Annal: 2002 Grammy Award for Best Contemporary R&B Album

Results of the Grammy Award in the year 2002.

Album:Ashanti

Ashanti

Ashanti

These days, R&B girls are a dime a dozen, but Ashanti Douglas is a step ahead of the pack. Youthful appeal and a pleasantly dreamy voice complement the 21-year-old singer/songwriter’s ability to pen her own radio-friendly verses. However, Ashanti’s young’un status shows itself through her treatment of the usual R&B-girl subject matter: love standing strong, love gone bad, and the search for love of self. Songs like “Foolish,” “Happy,” and “Baby” are as simple and agreeable as their one-word titles suggest, while “Call,” “Movies,” and “Over” take a slightly more…

Album:Cookie: The Anthropological Mixtape

Cookie: The Anthropological Mixtape

Meshell NdegéOcello

After the spartan folk-soul detour that was 1999’s Bitter, Meshell N’Degeocello’s fourth album, Cookie: The Athropological Mixtape marks the welcome return of the ethereal grooves and softly spoken wisdom that made the socially concerned bass player possibly the most underrated artist of modern R&B.

A revolutionary soul singer in the true, society challenging sense, Cookie once again has N’degeocello eloquently pondering her favourite subjects: Black stereo types, sexual fulfilment, religion, social oppression and the evil of…

Album:Faithfully

Faithfully

Faith Evans

Sadness is etched in Faith Evans’s smoky vocals, an underpinning of regret and the blues that gives her a vulnerability and realness that’s compelling. That hint of heartache is perfectly suited for love-lost midtempo ballads, like her 1995 hit “You Used to Love Me,” and in many ways Evans (once married to the late Notorious B.I.G.) is a modern-day torch singer. Yet like Mary J. Blige, her sister in sorrow, Evans has added more uptempo rhythm to her moody mix, as evidenced by the thumping first single off her third CD. Set to a banging, West Coast-style beat,…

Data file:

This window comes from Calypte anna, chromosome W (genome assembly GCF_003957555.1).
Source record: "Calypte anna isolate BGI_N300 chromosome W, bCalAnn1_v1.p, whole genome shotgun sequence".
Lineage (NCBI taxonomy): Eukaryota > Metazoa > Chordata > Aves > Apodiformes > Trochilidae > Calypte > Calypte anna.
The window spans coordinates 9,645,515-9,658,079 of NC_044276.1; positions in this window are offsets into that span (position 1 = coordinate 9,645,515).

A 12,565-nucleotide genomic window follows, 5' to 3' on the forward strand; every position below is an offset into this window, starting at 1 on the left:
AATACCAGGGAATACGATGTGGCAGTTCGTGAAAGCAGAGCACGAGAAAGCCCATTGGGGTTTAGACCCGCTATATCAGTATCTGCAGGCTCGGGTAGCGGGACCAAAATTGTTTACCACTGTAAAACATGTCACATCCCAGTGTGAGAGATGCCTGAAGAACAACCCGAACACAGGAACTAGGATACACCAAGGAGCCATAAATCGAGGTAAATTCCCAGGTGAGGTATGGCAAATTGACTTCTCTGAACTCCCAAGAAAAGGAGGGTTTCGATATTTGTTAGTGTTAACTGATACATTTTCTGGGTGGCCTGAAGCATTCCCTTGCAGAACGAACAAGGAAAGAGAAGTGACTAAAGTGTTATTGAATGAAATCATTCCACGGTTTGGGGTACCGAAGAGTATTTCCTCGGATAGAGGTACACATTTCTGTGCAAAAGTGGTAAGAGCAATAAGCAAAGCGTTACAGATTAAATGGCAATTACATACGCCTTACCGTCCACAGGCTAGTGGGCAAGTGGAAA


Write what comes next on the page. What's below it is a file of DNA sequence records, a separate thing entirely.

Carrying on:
Album:Floetic

Floetic

Floetry

It’s hard to imagine two more talented hipsters than Floetry singer Marsha Ambrosius and emcee Natalie Stewart, a.k.a. the Songstress and Floacist. The U.K. duo’s Floetic debut has it all—smooth R&B, soulful jazz, hip-hop, spoken word, supple ballads and a warmth that cradles the listener from beginning to end. In short, it’s exquisitely, decidedly feminine. The pair occasional raise the roof with sizzling rhymes and beats, but they clearly place a premium on vibe, evident in Floetic’s mostly chilled, after-dark feel. Jill Scott and Michael Jackson…

Album:Full Moon

Full Moon

Brandy

On her first CD in three years, the newly married and pregnant Brandy sounds confident and assured and lets us know that she has found her man (even if it takes a numbing 17 tracks). The stately ballad “He Is” shimmers with unabashed, but never treacly, adoration, as Brandy huskily sighs, “Prince Charming, my angel, my king, my friend.” It’s the sound of a woman in love, and that sentiment guides this satisfying CD’s strongest cuts, from Mike City’s tangy title track to the snaky seduction of “Apart,” which burnishes Brandy’s vocals with a metallic glow. Most of…

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